I enjoy listening to music. I like listening to music when I work, when I play, even when I am writing. There is something easy about the ability a well-written song has to change your mood, to redefine your mood, or even to simply make your mood.
Typically when I listen to music it is on my computer. I use a system that has all of my favorite songs listed, and plays only from that list. Never deviates to something similar, and there are no commercials. It is just my musical world.
I have groupings; like for writing, for exercising, Disney, etc. I use those groupings only when I am in a mood that desperately needs to be reinforced by words written by magicians I have never met. Put on the music of Gladys Knight or Adele, or the lyrics to Whiskey Lullaby or I won’t Give Up and I can and will successfully accomplish that which I need the music for.
Today, I need the music to remind me. To remind me that while there is no castle in the sky, nor is there a place I can go to find the serenity I so desperately need, there is a place in the notes of a great song. I listen to Sitting on the Dock of the Bay by Otis Redding, and while I am briefly reminded of Tom Cruise and a shirtless Val Kilmer, I am also transported to a home by the sea; to a swinging bench, to the salty air. I can hear the ocean in the early dawns as the rays of the most beautiful sunrise bathe your face. I can hear the lack of noise, the quiet for my mind to settle, and the calmness of the simple.
The power of music stuns me. The ability for a series of notes, that once whistled softly in someone’s mind, to take you exactly where you need to go, to give you the reminder that you have so harshly lost, or to help you to unburden in a world that accepts drowning as a normal life, is exceptional. Those simple strings that you have to listen for, that bass line that some have to pull forward and others push back, makes the world if not understandable, as least a little more beautiful.
I often talk about the fact that I desperately need a safe place; a resting place. I have been to multiple therapists over this concept, and I have finally begun to recognize that a safe place doesn’t exist. The journey, while holds its own importance, is destined to fail. There is no safe place. There is no place to go to that will give you the comfort, and even more importantly the understanding, you desperately need. Even the songs that we so love are nothing but a substitute, and while usable for brief moments especially when you are singing at the top of your lungs, ultimately they are just a series of notes that the layman can’t read.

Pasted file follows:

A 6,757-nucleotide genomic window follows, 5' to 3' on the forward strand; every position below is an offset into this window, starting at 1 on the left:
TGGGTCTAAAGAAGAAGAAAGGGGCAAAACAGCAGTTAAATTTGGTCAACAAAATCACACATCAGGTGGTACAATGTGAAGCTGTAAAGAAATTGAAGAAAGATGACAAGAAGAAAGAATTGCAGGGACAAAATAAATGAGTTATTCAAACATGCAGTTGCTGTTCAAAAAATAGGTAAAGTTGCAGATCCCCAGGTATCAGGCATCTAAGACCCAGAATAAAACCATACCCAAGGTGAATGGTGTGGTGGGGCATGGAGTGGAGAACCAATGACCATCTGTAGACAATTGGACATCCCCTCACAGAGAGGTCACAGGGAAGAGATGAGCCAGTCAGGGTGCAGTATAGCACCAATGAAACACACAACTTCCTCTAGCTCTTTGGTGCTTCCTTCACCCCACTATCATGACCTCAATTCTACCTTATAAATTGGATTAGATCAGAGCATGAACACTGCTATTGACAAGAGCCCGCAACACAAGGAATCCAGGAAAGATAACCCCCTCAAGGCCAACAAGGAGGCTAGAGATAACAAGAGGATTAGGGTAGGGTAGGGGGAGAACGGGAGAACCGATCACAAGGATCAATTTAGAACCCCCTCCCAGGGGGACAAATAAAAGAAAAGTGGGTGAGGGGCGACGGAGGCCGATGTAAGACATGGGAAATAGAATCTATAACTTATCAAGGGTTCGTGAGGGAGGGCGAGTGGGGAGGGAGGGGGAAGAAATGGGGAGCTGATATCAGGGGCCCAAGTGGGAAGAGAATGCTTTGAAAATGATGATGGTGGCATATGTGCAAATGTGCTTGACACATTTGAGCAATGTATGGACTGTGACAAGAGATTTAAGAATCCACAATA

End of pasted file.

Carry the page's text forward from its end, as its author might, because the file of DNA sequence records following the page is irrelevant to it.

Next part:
But what about that fictional Dock of the Bay? In your mind it can become a place; a real world that you can find and relax into as long as the measures of the songs continue. It is a place that only exists in the four minutes of the music, but it is a place that can be captured over and over by the repeat button on your radio. It shows no understanding; even our affair with the composer lasts no longer than an affair with an author of a book. It shows no compassion; and while it can wrap itself around you, it is a figment of the imagination God gave us to survive. It is as real as we make it, and yet it has no powers when silent. Unlike the eyes, it cannot see beyond the notes; and it cannot comfort in silence.
There are tangible things that I need in my life; things like hugs, warm shoulders, and snuggles from my babies. Those are some of the essential things that I must have, but they are ultimately dependent on another. Even the snuggles from my babies are dependent on my children’s whims. These tangible things cannot be synthetically created nor can they be reproduced; no matter how essential I hold them.
Like everything in life, that which we long for is often held far away from our dreams. The reality of human beings requires that dreams easily change to disappointment when faced with time. This is a truth far more real than science. Human beings will disappoint, they will take from each other the necessary air, in order to fly. They will give you only what they are capable, and the dreams of your own reality will rot as the truth is found. There is no escape from this; there is no momentarily respite from the knowledge that we aren’t capable of saving anyone.
Music gives us the illusion. It gives us the illusion that for just a moment we are free; for just a moment the dream that we hold onto so desperately in the night, cannot be felled by our own reality. It gives a break from the search, not for perfection, but for sanctuary. It gives our mortal soul a moment of immortality and rest. It gives an illusion to hide behind. And then the guitars start, and fly to a different world altogether.